'No Country for Old Men' at 10: Everything you need to know about Javier Bardem's killer haircut

Javier Bardem in <i>No Country for Old Men.</i> (Photo: Miramax/Paramount)
Javier Bardem in No Country for Old Men. (Photo: Miramax/Paramount)

There’s one good thing about a terrible hairstyle like the demented Buster Brown bob modeled by Javier Bardem in No Country for Old Men: It doesn’t age poorly. In fact, it doesn’t age at all. It’s just as terrible as it ever was.

Reflecting on the 10th anniversary of the film — and the ‘do — Bardem recently told Vulture that the style he disparaged on his Oscar-winning night as “one of the most horrible haircuts in history” still ranked as “the worst haircut [he’s] ever had.”

A 2015 episode of Family Guy got right at the style’s timelessness, with a No Country for Old Men-era Bardem (voiced by Jon Daly) asking patriarch Peter Griffin to give him a haircut that was “from both the future and the past.”

Watch: The Javier Bardem haircut scene from ‘Family Guy’:

But it’s no joke, really.

Released on Nov. 9, 2007, Joel and Ethan Coen’s bloody Texas tale, adapted from the Cormac McCarthy novel of the same name, and ostensibly about the pursuit of a bag of money, drew immediate praise as a “near masterpiece” and went on to win four Oscars: Best Picture, Best Director, Best Adapted Screenplay, and Best Supporting Actor. Bardem claimed the latter for his performance as Anton Chigurh, an unstoppable hitman — a flesh-and-blood T-1000 who favors earth tones, lets the flip of a coin decide life-and-death matters, and, of course, sports that hair.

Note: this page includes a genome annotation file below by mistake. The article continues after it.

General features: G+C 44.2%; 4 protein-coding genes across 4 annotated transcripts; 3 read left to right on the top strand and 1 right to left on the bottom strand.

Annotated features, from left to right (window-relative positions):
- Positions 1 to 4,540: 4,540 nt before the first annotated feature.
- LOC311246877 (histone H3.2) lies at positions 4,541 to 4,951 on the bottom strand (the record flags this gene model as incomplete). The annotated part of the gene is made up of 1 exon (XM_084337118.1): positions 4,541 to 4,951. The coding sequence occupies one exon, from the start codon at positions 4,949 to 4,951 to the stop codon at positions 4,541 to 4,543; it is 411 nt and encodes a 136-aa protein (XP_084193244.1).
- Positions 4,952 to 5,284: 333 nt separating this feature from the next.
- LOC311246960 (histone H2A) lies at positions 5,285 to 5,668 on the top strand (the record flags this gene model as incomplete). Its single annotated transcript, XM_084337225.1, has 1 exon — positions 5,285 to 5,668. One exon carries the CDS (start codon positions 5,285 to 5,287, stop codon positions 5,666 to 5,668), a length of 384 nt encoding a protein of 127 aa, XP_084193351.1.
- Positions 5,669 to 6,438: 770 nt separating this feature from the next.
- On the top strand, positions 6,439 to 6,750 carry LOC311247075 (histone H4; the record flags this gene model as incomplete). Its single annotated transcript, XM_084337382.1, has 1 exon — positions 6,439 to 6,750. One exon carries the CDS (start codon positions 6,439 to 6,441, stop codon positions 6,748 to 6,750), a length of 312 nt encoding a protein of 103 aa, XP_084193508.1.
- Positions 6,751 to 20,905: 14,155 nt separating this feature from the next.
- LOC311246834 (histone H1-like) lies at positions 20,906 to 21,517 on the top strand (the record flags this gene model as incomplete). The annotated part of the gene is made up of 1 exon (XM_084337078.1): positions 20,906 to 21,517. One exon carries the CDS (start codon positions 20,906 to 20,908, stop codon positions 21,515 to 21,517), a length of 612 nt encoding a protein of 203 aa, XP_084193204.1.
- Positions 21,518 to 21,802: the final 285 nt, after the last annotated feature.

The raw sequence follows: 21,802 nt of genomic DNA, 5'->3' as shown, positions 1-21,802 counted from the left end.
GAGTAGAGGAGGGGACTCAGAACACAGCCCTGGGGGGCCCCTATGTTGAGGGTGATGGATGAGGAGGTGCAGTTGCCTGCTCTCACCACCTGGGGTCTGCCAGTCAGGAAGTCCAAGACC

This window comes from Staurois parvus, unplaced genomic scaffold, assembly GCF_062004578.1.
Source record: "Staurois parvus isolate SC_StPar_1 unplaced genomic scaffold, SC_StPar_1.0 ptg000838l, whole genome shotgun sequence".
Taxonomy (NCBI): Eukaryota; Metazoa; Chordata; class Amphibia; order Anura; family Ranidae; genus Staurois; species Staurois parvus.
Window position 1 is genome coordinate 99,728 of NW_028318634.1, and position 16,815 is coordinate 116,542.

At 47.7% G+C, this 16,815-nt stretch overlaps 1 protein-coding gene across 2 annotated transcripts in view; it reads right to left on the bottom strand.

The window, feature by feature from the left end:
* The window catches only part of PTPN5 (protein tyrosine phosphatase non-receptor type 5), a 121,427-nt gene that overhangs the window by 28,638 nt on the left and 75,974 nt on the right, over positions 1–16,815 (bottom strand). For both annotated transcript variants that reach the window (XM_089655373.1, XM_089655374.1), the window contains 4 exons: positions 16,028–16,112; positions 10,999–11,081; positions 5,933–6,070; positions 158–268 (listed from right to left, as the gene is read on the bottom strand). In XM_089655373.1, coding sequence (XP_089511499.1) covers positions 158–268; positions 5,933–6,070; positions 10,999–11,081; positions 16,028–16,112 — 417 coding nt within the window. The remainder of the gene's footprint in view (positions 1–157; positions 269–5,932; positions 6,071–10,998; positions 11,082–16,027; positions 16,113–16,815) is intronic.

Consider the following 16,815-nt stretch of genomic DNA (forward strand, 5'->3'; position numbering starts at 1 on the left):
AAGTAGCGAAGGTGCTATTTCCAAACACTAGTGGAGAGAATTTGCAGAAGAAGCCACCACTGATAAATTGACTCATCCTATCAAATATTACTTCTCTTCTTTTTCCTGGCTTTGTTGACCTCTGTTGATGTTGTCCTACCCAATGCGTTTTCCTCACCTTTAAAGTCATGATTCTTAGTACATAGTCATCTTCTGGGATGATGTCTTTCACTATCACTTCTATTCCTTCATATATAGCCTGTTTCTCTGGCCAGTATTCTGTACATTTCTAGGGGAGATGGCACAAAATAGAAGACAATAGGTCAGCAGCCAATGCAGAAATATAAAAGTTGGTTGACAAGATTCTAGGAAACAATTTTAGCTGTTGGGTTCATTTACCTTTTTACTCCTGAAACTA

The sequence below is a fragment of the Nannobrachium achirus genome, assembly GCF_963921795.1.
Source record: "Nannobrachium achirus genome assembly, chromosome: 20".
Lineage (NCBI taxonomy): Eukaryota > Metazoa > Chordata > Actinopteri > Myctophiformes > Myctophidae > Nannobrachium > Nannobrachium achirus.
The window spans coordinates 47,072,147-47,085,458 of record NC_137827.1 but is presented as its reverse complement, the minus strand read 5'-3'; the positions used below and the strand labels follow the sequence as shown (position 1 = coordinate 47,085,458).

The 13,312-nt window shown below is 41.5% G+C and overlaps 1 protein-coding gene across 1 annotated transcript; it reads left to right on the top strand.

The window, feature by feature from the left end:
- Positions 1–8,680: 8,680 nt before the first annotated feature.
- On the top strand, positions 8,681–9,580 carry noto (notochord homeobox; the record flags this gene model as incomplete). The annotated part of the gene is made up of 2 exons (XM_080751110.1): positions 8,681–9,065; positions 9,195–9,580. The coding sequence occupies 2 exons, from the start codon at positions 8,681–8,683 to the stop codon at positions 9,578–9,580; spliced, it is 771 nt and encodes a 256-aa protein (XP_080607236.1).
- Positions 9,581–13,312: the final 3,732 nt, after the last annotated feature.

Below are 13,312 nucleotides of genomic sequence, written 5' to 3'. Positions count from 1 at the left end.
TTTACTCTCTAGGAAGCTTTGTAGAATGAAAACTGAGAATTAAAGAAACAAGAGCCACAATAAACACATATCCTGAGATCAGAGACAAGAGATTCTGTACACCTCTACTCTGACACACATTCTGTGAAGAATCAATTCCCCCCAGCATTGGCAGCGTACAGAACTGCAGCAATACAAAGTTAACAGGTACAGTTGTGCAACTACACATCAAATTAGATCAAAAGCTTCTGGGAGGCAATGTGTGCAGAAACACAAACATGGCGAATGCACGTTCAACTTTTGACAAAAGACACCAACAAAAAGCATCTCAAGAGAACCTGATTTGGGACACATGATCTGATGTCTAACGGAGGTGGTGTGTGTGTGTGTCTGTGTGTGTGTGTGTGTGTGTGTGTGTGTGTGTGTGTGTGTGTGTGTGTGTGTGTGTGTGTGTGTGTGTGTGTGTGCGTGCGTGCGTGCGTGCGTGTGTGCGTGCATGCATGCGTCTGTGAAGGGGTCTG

Watch: Javier Bardem bemoan his haircut in his Oscar speech:

At the 2007 New York Film Festival, as the film was embarking on awards season, Joel Coen said the Anton look was taken from a photo in a book on border-town Mexican brothels of the 1970s. (Though Coen doesn’t mention the title by name, he appears to be referencing Boystown: La Zona de Tolerancia, published in 2000; this blog thread from 2008 tried to figure out exactly which picture was referenced.)

“I was just the victim,” Bardem told the festival audience that night, establishing his pattern of washing his hands of the hair matter.

The credit for bringing the hair to the screen belongs to Paul LeBlanc, whose long list of hair-and-makeup credits includes Return of the Jedi and Amadeus, for which he won an Oscar.

LeBlanc told the London Guardian in 2008 that he drew his inspiration from the Crusades, when the body count was high, “and this was a typical haircut.”

The point, however, was not to be typical; the point was to be timeless.

During the Oscars, Jon Stewart referred to Bardem’s <i>No Country for Old Men</i> ‘do as “Hannibal Lecter’s murderousness with Dorothy Hamill’s wedge-cut.” (Photo: Miramax/Paramount)
During the Oscars, Jon Stewart referred to Bardem’s No Country for Old Men ‘do as “Hannibal Lecter’s murderousness with Dorothy Hamill’s wedge-cut.” (Photo: Miramax/Paramount)

“It could be either 14th century or the 1970s,” LeBlanc said the same year in Canada’s Globe and Mail.

The film itself is set in 1980.

In the mid-aughts when the film was shot, the hairstyle’s flat, Seinfeld-showerhead appearance drew stares off the set. “I had to live with that! It wasn’t a wig,” Bardem vented to Vulture. “You go to the market to buy your milk and people get weird, like really scared.”

Fear, alas, is timeless too. To watch No Country for Old Men today is to find yourself taken into the Coens’ barren world — and repelled by Bardem’s incongruous, innocuous mop of Anton Chigurh hair.

Watch the trailer for ‘No Country for Old Men’:

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